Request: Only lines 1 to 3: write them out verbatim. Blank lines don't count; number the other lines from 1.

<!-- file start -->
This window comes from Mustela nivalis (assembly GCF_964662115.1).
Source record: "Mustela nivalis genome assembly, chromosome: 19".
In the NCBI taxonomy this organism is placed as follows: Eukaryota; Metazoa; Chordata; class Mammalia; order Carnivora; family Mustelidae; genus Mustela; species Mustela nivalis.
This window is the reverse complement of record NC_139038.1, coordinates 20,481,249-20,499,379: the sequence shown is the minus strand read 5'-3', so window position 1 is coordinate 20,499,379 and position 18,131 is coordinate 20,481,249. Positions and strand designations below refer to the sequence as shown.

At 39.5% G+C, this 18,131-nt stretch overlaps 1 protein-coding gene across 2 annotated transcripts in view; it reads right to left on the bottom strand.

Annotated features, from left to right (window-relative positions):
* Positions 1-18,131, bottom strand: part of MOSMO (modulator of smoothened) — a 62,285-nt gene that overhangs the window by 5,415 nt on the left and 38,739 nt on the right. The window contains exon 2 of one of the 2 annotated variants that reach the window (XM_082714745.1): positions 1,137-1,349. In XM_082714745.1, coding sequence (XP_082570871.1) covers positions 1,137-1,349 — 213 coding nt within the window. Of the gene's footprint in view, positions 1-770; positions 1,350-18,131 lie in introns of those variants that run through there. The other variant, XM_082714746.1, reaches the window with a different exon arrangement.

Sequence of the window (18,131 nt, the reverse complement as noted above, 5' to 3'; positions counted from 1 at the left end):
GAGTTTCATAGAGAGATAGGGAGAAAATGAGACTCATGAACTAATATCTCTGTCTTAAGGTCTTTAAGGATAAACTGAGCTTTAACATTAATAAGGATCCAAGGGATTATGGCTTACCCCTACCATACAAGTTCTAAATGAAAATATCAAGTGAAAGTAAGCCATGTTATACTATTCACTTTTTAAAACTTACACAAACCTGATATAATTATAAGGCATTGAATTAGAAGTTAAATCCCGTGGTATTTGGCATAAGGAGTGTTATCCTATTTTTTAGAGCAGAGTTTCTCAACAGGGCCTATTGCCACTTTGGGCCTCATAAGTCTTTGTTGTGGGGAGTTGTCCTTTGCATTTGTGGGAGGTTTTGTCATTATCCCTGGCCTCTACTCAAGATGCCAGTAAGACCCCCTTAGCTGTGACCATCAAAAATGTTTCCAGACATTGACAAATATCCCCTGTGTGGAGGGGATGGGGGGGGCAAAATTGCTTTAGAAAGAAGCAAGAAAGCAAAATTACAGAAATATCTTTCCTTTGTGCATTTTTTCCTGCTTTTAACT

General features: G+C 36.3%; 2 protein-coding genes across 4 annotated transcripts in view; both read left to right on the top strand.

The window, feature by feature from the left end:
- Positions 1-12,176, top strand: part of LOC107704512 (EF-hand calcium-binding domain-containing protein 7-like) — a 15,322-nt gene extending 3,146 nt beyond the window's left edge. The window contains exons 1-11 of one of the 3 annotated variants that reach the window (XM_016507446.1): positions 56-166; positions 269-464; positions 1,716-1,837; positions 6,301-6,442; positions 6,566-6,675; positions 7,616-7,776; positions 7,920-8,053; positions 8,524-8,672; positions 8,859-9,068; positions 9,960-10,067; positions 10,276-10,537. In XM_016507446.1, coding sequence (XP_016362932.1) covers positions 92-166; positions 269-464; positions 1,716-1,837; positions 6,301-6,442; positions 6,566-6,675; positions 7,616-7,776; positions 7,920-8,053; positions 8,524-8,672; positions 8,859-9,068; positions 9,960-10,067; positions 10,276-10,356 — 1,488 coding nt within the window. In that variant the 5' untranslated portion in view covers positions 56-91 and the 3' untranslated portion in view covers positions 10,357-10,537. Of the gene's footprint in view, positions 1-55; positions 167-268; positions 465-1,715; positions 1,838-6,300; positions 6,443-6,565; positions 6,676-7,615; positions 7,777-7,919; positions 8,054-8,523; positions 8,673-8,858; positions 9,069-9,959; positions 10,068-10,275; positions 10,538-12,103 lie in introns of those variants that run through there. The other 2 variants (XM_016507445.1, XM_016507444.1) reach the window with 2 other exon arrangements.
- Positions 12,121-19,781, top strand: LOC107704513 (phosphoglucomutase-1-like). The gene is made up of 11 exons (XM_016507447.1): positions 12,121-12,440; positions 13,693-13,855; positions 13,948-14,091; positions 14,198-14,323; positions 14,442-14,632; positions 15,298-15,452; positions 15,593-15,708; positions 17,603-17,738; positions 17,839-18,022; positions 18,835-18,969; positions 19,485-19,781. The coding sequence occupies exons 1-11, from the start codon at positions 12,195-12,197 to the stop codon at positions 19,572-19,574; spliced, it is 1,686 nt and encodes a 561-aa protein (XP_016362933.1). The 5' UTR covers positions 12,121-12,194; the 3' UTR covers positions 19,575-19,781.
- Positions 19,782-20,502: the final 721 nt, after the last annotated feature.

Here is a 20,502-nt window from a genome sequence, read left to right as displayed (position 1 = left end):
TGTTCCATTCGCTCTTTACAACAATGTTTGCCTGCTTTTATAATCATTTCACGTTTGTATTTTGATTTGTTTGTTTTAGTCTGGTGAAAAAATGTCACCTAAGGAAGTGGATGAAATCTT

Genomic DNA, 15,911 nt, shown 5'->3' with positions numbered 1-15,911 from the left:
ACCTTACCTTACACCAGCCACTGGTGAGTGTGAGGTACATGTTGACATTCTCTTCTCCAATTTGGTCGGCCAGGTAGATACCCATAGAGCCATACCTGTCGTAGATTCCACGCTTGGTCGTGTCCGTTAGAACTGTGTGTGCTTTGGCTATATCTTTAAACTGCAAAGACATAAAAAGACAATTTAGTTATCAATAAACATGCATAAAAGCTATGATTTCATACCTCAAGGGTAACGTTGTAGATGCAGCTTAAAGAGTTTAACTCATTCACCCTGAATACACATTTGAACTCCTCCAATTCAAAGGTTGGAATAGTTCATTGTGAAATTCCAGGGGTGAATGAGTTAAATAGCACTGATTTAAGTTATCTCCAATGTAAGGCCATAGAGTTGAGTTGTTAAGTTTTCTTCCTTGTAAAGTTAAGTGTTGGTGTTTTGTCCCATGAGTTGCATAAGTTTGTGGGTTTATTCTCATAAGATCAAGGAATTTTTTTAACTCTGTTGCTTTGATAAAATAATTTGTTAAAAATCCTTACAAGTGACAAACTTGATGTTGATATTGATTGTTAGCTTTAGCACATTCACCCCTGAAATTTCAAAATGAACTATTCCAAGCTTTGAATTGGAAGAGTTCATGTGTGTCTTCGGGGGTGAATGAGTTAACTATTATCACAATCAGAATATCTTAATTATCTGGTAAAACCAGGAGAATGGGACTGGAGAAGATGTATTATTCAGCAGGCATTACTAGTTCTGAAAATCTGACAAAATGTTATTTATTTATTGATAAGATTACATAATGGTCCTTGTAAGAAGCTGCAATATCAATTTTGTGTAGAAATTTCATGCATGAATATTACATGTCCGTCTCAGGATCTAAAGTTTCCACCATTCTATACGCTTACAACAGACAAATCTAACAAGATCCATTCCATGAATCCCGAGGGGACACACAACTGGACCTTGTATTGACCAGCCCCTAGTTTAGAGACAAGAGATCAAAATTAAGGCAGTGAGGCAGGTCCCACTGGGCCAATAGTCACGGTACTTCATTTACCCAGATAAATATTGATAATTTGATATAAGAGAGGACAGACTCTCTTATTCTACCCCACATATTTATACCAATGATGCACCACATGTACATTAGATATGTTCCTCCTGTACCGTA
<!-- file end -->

This window comes from Mustela nivalis (assembly GCF_964662115.1).
Source record: "Mustela nivalis genome assembly, chromosome: 19".
In the NCBI taxonomy this organism is placed as follows: Eukaryota; Metazoa; Chordata; class Mammalia; order Carnivora; family Mustelidae; genus Mustela; species Mustela nivalis.